Tuesday, March 31, 2009

Baby Steps Part 2

I have to confess with being sick and being busy, I seem to be right back where I started in the way of working out. I'm getting right back on the wagon though (finally). Yesterday I started my morning with yoga. Yesterday evening I RAN on the treadmill for the first time...not just running mind you, I alternated running and walking. Today I started the morning with yoga again. This evening I did the Ab-doer. My waist was getting smaller...now I'm maybe half an inch from back where I started.

Others might describe me as a health nut. I kind of am. But I'm really, really bad at excercising consistently. I've also been not so good at eating well lately. Not really bad eating, just not as good as I should be.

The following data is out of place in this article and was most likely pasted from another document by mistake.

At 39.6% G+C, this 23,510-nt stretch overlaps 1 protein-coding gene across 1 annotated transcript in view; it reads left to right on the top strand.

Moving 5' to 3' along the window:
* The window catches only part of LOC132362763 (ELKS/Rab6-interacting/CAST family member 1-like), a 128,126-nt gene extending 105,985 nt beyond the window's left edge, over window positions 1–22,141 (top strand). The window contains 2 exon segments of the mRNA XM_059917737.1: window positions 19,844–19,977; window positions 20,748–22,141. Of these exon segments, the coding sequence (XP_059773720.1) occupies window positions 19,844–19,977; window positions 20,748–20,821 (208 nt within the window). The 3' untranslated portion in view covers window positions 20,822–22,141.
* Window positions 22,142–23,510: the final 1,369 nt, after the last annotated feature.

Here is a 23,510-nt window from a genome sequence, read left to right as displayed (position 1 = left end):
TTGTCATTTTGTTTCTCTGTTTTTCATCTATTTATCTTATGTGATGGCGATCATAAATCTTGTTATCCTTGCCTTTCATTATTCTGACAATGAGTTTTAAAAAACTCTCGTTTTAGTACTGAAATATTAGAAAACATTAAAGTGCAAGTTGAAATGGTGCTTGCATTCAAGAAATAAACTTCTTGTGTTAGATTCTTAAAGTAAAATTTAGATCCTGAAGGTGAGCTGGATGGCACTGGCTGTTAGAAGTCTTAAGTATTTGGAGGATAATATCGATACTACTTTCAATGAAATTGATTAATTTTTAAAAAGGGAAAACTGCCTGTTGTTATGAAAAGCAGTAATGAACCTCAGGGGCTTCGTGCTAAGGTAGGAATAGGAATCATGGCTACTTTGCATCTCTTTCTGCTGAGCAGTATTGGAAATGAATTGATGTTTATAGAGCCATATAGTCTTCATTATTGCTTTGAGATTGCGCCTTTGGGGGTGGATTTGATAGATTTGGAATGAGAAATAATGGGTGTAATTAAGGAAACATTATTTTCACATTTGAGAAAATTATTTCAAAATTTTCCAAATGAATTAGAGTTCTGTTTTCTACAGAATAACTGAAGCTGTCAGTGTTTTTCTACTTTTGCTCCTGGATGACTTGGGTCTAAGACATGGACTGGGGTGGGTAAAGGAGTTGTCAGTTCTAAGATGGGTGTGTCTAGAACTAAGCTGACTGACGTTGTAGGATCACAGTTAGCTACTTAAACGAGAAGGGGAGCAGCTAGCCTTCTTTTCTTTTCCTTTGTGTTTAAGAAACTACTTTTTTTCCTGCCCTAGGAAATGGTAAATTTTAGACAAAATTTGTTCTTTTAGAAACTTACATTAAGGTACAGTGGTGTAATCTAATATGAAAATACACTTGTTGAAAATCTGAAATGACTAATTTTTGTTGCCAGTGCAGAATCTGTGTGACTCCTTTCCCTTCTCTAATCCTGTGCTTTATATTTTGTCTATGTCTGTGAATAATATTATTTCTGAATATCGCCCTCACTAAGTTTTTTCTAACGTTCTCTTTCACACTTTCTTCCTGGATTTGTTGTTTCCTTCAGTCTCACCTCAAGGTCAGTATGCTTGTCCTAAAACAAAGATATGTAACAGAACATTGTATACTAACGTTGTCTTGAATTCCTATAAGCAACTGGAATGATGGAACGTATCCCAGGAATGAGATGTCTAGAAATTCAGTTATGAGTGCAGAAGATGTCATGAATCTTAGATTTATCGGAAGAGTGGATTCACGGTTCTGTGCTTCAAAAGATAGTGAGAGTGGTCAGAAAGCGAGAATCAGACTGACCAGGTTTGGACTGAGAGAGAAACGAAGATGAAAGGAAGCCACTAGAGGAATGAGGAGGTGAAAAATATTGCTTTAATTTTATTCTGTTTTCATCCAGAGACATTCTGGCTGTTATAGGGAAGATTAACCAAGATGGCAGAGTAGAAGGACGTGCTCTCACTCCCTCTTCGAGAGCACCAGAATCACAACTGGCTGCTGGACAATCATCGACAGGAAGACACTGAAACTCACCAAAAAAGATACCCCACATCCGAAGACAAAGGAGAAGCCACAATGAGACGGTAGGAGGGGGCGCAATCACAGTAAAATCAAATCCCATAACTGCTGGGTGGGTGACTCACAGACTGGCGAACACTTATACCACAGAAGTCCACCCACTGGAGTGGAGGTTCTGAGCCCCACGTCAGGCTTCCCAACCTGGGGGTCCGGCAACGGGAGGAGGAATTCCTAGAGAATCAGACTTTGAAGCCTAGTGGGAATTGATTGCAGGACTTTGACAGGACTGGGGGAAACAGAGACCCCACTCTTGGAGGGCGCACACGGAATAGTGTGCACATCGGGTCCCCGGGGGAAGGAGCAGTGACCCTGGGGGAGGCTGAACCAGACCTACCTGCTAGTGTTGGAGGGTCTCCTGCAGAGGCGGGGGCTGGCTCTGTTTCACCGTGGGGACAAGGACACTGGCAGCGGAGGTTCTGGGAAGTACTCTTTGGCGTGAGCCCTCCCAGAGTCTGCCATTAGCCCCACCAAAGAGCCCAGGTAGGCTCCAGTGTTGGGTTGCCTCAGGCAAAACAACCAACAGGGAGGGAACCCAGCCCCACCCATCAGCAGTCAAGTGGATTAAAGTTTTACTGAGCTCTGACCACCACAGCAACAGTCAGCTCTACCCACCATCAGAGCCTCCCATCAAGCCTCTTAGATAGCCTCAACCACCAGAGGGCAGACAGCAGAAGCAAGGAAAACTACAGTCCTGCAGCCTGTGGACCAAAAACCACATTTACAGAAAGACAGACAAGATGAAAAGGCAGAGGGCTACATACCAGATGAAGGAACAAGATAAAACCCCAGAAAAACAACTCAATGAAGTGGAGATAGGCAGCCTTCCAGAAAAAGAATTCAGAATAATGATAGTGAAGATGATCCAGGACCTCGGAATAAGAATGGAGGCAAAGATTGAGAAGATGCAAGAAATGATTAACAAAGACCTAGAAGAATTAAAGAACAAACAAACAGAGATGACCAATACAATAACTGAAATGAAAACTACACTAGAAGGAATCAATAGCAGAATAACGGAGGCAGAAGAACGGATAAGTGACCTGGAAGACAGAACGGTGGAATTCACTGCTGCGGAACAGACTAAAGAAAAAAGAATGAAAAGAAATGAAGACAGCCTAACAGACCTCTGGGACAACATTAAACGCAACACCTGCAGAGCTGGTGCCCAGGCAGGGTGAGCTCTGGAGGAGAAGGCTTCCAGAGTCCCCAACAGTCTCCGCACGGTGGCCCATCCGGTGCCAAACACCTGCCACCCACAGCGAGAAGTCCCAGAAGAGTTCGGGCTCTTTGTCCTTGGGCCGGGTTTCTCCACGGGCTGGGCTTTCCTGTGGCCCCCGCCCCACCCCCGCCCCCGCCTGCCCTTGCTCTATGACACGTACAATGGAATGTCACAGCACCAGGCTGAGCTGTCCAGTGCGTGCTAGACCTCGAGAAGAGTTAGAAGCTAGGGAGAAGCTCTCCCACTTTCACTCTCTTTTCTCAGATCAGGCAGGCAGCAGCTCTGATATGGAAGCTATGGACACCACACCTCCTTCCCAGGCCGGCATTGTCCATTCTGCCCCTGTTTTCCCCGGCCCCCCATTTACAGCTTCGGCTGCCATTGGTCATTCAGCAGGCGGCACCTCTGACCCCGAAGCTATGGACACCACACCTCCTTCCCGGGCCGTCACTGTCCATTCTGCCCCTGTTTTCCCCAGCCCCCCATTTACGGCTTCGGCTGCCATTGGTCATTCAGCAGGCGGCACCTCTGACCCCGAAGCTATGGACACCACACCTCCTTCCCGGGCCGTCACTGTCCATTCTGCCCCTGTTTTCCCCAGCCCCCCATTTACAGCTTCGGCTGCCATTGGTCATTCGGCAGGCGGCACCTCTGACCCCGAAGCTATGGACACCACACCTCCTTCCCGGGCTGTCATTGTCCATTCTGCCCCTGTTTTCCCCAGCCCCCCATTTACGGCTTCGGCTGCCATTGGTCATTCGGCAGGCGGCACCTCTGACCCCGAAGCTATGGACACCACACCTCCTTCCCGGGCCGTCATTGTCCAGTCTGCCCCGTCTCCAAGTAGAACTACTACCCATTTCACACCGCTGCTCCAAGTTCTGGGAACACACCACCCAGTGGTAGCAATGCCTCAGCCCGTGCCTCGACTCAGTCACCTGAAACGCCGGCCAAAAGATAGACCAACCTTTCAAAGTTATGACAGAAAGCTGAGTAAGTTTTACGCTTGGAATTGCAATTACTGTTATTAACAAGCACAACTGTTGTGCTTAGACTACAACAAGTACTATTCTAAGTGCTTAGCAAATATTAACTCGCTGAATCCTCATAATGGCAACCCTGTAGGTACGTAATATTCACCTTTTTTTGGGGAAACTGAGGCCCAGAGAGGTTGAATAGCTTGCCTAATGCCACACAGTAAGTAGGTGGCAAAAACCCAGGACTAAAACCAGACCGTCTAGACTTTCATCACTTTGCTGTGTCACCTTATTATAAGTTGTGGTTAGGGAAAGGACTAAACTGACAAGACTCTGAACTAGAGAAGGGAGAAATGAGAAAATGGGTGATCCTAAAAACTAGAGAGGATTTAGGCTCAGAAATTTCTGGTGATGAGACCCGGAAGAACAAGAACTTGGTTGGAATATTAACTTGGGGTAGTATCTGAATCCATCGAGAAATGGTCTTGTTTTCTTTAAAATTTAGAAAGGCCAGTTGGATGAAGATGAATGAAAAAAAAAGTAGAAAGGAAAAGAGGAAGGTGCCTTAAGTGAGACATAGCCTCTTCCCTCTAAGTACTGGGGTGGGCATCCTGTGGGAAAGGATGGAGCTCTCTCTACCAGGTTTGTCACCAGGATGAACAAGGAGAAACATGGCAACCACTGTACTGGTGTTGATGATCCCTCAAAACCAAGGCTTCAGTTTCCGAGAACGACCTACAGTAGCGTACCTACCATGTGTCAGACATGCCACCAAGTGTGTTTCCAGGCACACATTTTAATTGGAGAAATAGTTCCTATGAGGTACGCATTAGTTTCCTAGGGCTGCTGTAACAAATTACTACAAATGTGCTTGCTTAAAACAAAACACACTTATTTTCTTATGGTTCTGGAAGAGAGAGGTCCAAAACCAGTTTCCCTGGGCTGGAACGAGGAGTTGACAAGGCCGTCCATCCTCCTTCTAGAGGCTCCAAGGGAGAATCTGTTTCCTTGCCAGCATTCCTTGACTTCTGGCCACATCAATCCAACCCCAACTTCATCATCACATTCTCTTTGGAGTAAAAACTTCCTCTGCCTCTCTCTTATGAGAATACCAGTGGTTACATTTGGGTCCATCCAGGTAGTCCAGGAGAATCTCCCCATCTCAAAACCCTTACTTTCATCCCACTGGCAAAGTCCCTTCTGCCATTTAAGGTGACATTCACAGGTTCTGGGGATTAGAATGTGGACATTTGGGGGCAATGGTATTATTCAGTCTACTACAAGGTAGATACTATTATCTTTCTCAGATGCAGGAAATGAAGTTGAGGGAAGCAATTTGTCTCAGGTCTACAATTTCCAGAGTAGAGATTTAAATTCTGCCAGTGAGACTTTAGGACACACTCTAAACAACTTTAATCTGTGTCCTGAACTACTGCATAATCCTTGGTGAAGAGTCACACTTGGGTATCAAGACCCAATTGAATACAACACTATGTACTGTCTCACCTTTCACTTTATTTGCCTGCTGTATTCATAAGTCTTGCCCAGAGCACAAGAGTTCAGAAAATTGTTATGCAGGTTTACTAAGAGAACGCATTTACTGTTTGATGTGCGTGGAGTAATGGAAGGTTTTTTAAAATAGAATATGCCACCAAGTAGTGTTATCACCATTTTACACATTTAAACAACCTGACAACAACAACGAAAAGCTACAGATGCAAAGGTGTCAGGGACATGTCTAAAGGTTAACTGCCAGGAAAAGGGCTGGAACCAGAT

I have a battle with my body. If I'm not careful I could wind out with a major skin breakout like I've had three time in the past oh, three years, I think. We are talking all over the body, head to toe, eczema...which is just a fancy word for super dry skin that doctors don't really have a reason or cure for. Well, I have a couple reasons: stress and not taking care of myself. If I don't get a nice moisturing bath on a regular basis, use good lotions (I use Miracle II moisturizer and Forever Living Aloe and Bee Propolis Lotion, watch what I eat (not junk food, minimally processed, lots of fruit and veggies, and good oils!)...well, then there's trouble. I get mini breakouts from bad behavior, too. I start my mornings now with a mixture of Bolthouse Farms Carrot Juice, C-Boost, liquid vitamins, and Bragg's Organic Apple Cider Vinegar. I can tell when I've gone without it for a day now!